International direct dialing

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International direct dialing (IDD) or international subscriber dialling (ISD) is placing an international telephone call, dialed directly by a telephone subscriber, rather than by a telephone operator. Subscriber dialing of international calls typically requires an international call prefix (international dial-out code, international direct dial code, IDD code) to be dialed before the country code.

The term international subscriber dialling was used in the United Kingdom and Australia until the terminology was changed to international direct dialling.[when?] Since the late 20th century, most international calls are dialed directly.

Calls are initiated by dialing the international call prefix for the originating country, followed by the country calling code for the destination country, and finally the national telephone number of the destination. For example, a landline subscriber in the UK wishing to call Australia would first dial 00 (the call prefix used in the UK to access the international service), then 61 (the calling code for Australia), then the Australian number (omitting the leading zero).

When telephone numbers are published for international use, the listing starts with a plus sign (+) followed by the country code, and the national telephone number. The plus sign indicates that an access code may have to be dialed in the originating country before the country code, which follows the sign. The international call prefix is always omitted, so that the number listed has validity in any country.

The first transatlantic direct dial telephone call was made by Sally Reed in Dedham, Massachusetts to her penpal, Ann Morsley, in Dedham, Essex, in 1957.[1] It was witnessed by Reed's teacher, Grace Hine, Dedham's former chief telephone operator, Margaret Dooley, and several representatives of New England Telephone and Telegraph Company.[1] In March 1970, the United States introduced a new nationwide system, called International Direct Distance Dialing (IDDD),[2] as an extension of Direct Distance Dialing (DDD) that was inaugurated in 1951 in Englewood, New Jersey.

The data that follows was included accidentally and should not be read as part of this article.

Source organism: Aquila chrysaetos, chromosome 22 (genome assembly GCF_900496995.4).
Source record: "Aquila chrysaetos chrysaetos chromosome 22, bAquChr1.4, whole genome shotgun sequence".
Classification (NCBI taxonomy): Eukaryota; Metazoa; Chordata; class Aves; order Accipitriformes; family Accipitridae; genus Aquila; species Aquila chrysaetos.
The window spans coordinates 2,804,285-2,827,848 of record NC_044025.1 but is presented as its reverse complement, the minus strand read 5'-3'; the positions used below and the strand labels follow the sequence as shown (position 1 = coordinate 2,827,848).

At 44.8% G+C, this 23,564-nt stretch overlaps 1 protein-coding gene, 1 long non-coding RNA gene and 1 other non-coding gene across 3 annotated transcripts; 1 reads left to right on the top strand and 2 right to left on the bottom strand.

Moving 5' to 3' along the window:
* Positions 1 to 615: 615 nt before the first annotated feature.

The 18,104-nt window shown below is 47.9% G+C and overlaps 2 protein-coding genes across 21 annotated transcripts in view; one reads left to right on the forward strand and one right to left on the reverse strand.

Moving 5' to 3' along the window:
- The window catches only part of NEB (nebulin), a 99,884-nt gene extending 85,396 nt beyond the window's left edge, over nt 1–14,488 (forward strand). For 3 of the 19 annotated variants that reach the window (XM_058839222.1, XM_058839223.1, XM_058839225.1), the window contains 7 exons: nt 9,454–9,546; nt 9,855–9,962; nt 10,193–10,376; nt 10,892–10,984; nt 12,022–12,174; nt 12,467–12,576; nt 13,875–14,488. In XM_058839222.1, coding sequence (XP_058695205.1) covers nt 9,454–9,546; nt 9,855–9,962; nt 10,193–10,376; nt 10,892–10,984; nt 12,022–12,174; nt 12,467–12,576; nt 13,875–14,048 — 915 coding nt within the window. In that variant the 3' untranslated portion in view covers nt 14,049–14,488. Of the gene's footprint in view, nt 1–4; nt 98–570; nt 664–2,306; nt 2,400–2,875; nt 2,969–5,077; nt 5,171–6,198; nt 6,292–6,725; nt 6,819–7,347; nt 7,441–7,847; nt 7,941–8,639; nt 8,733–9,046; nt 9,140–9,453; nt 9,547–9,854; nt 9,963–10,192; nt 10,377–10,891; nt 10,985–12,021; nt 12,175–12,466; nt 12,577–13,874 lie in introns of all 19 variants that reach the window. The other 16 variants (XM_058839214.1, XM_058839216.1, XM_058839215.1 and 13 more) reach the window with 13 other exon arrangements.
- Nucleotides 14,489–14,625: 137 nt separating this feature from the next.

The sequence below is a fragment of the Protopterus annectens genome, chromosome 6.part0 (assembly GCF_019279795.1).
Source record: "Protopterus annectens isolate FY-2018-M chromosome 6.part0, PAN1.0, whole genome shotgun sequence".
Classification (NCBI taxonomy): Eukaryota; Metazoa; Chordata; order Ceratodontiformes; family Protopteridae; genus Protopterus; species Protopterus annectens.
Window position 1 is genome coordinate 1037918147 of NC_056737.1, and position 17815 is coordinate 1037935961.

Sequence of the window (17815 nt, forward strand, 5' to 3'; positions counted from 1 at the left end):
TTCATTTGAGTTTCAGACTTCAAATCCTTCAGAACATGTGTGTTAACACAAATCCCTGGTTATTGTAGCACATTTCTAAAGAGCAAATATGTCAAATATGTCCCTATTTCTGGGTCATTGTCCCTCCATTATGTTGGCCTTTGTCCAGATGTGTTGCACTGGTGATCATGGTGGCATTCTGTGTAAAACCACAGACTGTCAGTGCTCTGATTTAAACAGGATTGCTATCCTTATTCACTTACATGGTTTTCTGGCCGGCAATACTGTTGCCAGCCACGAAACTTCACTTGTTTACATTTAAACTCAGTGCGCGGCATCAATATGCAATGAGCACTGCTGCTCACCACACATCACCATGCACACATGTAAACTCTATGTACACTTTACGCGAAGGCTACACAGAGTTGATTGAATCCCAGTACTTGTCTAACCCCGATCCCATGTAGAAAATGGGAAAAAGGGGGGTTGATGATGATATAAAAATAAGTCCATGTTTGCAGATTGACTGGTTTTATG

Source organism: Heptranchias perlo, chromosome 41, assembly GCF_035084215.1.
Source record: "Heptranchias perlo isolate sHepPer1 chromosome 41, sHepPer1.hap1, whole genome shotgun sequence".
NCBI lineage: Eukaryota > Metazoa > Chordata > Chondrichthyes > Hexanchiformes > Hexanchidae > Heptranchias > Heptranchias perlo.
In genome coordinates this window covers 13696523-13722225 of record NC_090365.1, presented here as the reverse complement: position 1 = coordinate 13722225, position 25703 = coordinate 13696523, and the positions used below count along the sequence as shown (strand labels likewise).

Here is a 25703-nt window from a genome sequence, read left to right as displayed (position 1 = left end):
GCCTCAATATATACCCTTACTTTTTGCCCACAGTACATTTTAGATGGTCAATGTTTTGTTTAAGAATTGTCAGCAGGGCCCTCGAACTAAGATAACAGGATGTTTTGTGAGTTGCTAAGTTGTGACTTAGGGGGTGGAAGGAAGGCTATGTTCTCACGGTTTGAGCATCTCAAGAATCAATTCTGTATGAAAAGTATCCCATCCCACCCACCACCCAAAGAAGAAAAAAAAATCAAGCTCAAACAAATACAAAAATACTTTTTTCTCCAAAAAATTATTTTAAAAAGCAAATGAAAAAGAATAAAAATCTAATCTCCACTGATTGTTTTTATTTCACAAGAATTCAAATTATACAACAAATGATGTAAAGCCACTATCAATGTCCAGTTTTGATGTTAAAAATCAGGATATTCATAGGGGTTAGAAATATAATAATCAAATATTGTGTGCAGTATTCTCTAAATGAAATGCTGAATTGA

International call prefix[edit]

An "international call prefix", "international dial-out code" or "international direct dial code" (IDD code) is a trunk prefix that indicates an international phone call. In the dialling sequence, the prefix precedes the country calling code (and, further, the carrier code, if any, and the destination telephone number).

The international call prefix is defined in the telephone numbering plan of every country or telephone administration. The International Telecommunication Union (ITU) recommendation E.164 specifies the sequence 00 as a standard for the international call prefix and this has been implemented by the majority of countries.[3] Member countries of the North American Numbering Plan (NANP) use 011. Certain post-Soviet states continue to use 810 which was the universal IDD code across the Soviet Union. Other prefixes (000, 001, 0011, 119, etc.) are also in use in a small number of countries.

Some countries require that the prefix 00 is followed immediately by the so-called carrier selection code, i.e., a numeric code that routes the call via a specific provider for international connectivity. Some countries may require that any carrier selection codes precede the international call prefix.

Some countries also offer simplified dialling arrangements for calls to neighbouring countries, usually by removing the need of dialling an international call prefix and the country code.[4]

To avoid confusion especially in international context, a plus sign (+) is often used as a graphic symbol of the international access code; it informs the caller to replace it with the prefix code appropriate for their country.[5] Additionally, the GSM mobile telephony standard allows the use of the plus sign in place of the international call prefix; the mobile operator automatically converts the plus sign to the correct international access prefix for the country where the phone is actually being used. This permits the use of the same electronically stored directory number when calling from any country.


The fictitious number (02) 3456 7890 in Sydney, Australia, is published in the form +61 2 3456 7890 for international use. In countries participating in the North American Numbering Plan, such as the United States, Canada, and some Caribbean nations, this number is dialed as 011 61 2 3456 7890, with 011 being the international call prefix for the NANP and 61 being the country calling code of Australia. From most of the rest of the world, the international access code is 00, so that the call is dialed as 00 61 2 3456 7890, as recommended by the regulations of the ITU. (For Australians who wish to dial international numbers, the international access code when calling from Australia is 0011.)

See also[edit]


  1. ^ a b "375 years of contentment". A special supplement to the Dedham Transcript. September 2011.
  2. ^ AT&T, Notes on Distance Dialing (1975)
  3. ^ "E.164 – 12" (PDF). International Telecommunication Union (ITU-T). Archived from the original on 2019-06-20. Retrieved 2015-08-19. See page 22 for a list of exceptions
  4. ^ "International landline dialing prefix by country". T-Mobile. Archived from the original on 2005-11-26.
  5. ^ "E.123 - 7.1" (PDF). International Telecommunication Union (ITU-T). Archived from the original on 2012-10-12. Retrieved 2009-05-28. See page 9